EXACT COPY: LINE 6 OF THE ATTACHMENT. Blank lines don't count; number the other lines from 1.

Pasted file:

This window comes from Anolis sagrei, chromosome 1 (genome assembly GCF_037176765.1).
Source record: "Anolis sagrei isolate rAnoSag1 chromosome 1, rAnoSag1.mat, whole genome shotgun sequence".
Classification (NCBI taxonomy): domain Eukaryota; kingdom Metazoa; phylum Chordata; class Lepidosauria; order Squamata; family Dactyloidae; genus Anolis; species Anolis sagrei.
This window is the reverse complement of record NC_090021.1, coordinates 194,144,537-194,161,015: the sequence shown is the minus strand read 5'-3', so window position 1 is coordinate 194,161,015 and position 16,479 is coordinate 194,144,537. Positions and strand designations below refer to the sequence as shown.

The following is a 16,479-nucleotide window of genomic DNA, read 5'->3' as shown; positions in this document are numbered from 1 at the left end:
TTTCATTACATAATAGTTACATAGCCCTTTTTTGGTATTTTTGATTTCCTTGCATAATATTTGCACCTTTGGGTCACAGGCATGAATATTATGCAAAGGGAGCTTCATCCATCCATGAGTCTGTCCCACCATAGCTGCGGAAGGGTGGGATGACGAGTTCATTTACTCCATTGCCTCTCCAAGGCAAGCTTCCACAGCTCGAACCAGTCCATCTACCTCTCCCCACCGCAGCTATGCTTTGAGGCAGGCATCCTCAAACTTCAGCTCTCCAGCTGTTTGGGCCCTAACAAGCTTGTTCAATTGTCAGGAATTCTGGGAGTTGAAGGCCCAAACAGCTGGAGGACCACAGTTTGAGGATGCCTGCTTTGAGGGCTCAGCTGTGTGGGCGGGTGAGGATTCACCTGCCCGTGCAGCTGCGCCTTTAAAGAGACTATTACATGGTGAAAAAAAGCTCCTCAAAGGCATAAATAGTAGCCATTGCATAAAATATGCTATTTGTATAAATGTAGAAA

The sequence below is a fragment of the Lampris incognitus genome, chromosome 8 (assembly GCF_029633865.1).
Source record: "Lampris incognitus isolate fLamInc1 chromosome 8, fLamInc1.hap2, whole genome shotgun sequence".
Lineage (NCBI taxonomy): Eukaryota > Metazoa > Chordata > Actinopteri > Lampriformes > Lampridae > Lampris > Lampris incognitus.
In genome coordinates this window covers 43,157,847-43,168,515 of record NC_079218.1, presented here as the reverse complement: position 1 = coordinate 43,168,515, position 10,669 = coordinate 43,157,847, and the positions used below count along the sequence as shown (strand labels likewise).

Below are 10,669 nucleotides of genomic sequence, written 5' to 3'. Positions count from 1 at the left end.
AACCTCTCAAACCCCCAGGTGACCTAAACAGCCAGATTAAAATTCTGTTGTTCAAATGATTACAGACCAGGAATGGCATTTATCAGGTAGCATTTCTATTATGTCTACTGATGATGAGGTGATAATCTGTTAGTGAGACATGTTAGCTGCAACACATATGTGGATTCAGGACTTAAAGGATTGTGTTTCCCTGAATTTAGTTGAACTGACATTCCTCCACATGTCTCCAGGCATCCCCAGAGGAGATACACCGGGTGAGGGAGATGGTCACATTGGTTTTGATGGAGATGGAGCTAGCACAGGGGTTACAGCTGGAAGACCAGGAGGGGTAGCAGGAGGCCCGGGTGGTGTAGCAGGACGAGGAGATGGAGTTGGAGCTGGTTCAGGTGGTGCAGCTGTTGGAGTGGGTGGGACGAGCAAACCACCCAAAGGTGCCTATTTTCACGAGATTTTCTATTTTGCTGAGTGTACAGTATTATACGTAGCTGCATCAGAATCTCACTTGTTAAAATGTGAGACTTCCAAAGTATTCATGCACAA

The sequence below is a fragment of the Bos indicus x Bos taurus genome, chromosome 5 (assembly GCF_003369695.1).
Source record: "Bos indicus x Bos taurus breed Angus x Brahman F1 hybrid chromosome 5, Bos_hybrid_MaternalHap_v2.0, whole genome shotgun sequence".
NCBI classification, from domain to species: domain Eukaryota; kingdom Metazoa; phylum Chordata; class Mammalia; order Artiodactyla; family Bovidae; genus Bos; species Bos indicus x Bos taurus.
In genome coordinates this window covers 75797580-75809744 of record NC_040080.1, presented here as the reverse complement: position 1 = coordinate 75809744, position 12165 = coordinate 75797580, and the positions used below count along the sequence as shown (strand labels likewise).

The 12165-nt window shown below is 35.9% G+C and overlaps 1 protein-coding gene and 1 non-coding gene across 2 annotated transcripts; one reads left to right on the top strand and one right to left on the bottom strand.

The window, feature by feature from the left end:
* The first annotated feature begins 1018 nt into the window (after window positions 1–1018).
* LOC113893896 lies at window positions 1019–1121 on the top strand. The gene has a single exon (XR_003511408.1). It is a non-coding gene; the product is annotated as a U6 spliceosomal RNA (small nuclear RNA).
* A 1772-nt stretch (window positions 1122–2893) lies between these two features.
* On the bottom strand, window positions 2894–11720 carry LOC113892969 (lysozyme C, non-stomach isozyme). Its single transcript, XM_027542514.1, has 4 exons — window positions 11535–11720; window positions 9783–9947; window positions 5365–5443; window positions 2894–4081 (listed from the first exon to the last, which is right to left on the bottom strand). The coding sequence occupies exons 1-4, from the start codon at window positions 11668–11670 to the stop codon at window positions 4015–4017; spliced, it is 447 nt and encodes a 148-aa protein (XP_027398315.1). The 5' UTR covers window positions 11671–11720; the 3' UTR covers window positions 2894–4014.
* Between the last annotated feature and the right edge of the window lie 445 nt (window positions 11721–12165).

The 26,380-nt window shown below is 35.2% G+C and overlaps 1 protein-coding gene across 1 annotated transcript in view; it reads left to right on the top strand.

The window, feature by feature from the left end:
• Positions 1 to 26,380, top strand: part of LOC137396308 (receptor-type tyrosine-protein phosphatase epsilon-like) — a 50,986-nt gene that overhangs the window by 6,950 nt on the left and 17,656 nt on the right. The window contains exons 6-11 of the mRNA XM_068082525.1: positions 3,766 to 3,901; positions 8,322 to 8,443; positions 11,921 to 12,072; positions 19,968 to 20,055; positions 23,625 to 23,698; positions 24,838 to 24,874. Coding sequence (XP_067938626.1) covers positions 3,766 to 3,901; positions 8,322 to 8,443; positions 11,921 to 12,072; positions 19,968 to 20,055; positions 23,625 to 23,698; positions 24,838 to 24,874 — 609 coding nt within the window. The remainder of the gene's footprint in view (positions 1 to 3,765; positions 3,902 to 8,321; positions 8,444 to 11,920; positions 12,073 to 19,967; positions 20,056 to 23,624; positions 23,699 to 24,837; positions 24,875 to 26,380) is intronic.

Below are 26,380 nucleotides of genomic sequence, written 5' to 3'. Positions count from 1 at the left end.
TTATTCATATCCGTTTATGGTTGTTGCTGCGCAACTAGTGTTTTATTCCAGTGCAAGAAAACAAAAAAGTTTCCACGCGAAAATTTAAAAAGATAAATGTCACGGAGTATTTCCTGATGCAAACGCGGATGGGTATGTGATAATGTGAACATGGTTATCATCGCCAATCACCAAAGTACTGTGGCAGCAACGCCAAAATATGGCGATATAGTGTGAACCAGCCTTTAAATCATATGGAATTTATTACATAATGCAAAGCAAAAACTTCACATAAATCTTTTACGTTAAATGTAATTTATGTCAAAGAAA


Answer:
TTTCATTACATAATAGTTACATAGCCCTTTTTTGGTATTTTTGATTTCCTTGCATAATATTTGCACCTTTGGGTCACAGGCATGAATATTATGCAAAGGGAGCTTCATCCATCCATGAGTCTGTCCCACCATAGCTGCGGAAGGGTGGGATGACGAGTTCATTTACTCCATTGCCTCTCCAAGGCAAGCTTCCACAGCTCGAACCAGTCCATCTACCTCTCCCCACCGCAGCTATGCTTTGAGGCAGGCATCCTCAAACTTCAGCTCTCCAGCTGTTTGGGCCCTAACAAGCTTGTTCAATTGTCAGGAATTCTGGGAGTTGAAGGCCCAAACAGCTGGAGGACCACAGTTTGAGGATGCCTGCTTTGAGGGCTCAGCTGTGTGGGCGGGTGAGGATTCACCTGCCCGTGCAGCTGCGCCTTTAAAGAGACTATTACATGGTGAAAAAAAGCTCCTCAAAGGCATAAATAGTAGCCATTGCATAAAATATGCTATTTGTATAAATGTAGAAA